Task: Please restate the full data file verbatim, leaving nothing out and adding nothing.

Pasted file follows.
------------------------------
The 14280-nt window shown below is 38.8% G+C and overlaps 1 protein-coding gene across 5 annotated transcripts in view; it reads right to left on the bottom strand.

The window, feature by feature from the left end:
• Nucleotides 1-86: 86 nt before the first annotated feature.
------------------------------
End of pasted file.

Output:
The 14280-nt window shown below is 38.8% G+C and overlaps 1 protein-coding gene across 5 annotated transcripts in view; it reads right to left on the bottom strand.

The window, feature by feature from the left end:
• Nucleotides 1-86: 86 nt before the first annotated feature.